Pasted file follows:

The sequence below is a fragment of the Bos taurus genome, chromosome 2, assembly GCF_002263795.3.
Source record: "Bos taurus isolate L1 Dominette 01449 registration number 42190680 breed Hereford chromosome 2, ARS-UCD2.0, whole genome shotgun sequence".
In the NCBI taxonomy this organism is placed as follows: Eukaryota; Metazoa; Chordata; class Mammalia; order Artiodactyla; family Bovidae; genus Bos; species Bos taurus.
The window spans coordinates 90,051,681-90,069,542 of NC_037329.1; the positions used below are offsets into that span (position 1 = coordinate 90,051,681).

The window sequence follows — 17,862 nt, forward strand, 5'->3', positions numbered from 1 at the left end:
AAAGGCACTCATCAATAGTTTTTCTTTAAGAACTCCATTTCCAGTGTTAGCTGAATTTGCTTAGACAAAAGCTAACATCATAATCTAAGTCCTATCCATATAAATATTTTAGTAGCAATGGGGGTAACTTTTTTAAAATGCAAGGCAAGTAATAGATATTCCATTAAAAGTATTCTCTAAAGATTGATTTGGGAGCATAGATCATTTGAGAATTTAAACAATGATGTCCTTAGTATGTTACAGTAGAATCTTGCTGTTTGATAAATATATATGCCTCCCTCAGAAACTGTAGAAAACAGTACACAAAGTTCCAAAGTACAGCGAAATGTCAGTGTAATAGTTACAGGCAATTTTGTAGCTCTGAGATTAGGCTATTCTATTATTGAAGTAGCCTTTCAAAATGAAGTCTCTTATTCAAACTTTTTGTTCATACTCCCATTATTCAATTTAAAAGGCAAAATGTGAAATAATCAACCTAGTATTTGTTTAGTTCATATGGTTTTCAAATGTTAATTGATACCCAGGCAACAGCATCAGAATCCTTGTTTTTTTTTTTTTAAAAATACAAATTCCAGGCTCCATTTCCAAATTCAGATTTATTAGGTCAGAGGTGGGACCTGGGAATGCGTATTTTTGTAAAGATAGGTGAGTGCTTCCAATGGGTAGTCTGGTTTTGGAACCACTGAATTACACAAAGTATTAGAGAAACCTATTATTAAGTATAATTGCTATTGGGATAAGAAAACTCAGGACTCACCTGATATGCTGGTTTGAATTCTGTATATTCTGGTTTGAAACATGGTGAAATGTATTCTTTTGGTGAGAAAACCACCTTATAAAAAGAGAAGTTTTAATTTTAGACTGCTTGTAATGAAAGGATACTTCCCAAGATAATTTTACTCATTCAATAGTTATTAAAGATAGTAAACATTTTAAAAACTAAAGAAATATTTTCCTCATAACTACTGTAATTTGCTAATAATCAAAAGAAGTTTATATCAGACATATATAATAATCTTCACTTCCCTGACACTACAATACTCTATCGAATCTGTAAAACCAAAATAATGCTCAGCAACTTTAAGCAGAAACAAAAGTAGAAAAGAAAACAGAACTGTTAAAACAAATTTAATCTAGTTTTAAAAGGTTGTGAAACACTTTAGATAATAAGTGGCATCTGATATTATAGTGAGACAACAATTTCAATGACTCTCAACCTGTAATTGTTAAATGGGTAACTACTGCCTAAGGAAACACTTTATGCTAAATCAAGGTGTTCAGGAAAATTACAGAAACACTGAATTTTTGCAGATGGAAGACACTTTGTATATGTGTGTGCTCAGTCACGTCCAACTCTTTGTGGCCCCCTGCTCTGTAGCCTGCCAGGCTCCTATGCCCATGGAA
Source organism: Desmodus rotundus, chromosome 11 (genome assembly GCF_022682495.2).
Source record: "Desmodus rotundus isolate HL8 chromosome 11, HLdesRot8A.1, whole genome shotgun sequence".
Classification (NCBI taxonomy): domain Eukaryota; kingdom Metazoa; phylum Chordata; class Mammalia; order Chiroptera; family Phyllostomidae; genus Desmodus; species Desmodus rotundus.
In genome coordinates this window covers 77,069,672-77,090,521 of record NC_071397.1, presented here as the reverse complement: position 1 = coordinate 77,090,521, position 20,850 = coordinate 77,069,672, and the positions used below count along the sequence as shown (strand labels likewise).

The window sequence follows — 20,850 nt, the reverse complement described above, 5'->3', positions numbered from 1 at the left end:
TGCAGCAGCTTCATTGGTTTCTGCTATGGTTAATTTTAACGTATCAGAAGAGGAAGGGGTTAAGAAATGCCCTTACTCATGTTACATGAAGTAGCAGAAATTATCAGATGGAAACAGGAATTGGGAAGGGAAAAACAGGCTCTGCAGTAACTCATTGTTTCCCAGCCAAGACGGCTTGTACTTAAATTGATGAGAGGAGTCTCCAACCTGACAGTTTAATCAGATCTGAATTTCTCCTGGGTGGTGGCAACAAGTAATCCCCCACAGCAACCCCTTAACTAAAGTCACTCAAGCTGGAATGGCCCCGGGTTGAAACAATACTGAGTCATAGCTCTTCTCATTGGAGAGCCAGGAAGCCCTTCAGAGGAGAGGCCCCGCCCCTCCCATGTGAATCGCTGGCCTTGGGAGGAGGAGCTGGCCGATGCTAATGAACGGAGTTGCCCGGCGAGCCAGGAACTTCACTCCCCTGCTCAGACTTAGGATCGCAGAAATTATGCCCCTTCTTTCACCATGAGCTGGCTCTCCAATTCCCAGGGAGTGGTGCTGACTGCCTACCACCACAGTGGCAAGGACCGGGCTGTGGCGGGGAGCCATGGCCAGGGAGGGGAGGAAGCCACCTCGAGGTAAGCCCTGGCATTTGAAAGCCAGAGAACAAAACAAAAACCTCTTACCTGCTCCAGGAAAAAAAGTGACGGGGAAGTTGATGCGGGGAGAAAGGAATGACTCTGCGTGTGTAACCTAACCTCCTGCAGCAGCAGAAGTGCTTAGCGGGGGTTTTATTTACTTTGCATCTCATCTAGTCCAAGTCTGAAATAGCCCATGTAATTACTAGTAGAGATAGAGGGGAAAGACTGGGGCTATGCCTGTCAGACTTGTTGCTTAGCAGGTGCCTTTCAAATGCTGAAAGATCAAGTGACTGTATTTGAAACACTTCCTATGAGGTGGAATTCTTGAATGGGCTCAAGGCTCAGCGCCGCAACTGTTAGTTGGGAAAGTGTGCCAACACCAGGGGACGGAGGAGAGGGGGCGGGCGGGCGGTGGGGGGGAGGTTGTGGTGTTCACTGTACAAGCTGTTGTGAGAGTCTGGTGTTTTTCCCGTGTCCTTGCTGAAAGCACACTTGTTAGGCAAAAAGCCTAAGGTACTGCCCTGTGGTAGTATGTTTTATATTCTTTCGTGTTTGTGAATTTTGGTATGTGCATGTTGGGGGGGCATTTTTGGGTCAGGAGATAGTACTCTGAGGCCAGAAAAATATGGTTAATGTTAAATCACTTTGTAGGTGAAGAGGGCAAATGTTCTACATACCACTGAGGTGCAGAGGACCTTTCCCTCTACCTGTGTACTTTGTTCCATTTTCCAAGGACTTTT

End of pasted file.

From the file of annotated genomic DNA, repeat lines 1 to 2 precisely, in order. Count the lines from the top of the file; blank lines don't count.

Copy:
The sequence below is a fragment of the Bos taurus genome, chromosome 2, assembly GCF_002263795.3.
Source record: "Bos taurus isolate L1 Dominette 01449 registration number 42190680 breed Hereford chromosome 2, ARS-UCD2.0, whole genome shotgun sequence".